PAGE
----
2. Peter A Bell

    “Oddly, the SNP have increased the pressure on themselves to approve teh section 30 order by indicating that they are going ahead with this key part of their programme.”

    Or they have simply indicated that they intend to go ahead with the referendum regardless of any section 30 order. There is much talk of the legality of such a referendum, but little acknowledgement of its force. Whatever the law says, there is no politically realistic way that the British state could refuse to recognise a significant majority in favour of independence.

    In fact, the pressure is on Cameron to push through a section 30. Because this is the fig-leaf which he hopes will conceal his total lack of control over the matter. Were the referendum to proceed without a section 30 order then his powerlessness would be exposed.

  3. Pingback: The rentrée in Scotland | Referendum 2014 | Scoop.it

  4. James Morton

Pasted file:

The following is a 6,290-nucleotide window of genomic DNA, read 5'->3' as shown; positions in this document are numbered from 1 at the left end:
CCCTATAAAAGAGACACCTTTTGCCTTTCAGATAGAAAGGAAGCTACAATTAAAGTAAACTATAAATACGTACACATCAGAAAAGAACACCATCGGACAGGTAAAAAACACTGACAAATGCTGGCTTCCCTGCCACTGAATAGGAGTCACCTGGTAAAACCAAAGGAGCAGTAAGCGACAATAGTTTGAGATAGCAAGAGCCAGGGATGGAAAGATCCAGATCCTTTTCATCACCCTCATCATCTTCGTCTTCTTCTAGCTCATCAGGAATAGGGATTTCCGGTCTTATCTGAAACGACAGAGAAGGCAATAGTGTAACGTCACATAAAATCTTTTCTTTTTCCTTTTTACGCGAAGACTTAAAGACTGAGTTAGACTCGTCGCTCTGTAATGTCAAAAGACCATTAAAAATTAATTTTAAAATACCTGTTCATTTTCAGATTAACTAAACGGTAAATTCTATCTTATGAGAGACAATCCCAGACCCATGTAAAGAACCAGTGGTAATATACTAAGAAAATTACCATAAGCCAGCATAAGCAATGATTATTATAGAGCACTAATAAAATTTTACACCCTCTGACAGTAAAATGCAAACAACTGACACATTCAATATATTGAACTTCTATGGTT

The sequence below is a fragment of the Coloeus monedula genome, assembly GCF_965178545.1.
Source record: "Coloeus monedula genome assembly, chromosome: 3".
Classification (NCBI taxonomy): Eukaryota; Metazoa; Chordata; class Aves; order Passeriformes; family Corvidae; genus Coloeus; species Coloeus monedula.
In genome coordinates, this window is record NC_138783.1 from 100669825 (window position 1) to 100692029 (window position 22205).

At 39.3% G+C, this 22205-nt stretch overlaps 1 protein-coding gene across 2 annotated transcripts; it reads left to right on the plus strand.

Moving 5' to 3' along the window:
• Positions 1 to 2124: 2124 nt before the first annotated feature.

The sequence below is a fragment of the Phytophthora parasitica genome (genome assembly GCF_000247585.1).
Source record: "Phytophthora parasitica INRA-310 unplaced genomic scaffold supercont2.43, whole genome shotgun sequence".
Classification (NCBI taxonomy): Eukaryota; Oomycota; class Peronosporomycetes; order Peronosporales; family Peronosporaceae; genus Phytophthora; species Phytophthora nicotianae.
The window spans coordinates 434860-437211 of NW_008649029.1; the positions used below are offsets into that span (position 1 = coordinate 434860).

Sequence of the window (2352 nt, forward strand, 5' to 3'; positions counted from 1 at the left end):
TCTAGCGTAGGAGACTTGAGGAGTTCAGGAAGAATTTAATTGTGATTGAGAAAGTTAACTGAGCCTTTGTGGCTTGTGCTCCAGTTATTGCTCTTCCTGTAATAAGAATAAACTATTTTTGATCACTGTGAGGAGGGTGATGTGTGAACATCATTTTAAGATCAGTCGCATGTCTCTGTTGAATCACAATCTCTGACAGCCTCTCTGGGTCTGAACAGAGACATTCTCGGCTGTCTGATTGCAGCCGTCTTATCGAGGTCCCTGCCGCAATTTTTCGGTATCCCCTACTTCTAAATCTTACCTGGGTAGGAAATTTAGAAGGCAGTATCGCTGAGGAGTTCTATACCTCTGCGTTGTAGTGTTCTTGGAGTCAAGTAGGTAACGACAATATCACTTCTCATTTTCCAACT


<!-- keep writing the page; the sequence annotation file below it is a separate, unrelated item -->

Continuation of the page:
Doug I think you are correct on this one. The unionists have boxed themselves in with a narrative fallacy concerning the second option. They will no doubt feel somewhat victorious over the single question as some sort of capitualtion, and will no doubt attack Salmond on this.
    The fact that the SNP only really wanted one question just does not register on their radar, nor does the fact that in pursuing this phantom, they will be portrayed as a politcal campaign offering nothing to those voting no. As the coalition government strides forward hacking and cutting as it goes, the status quo is going to increasingly look rather pointless.

  5. Pingback: The independence referendum deal « Devolution Matters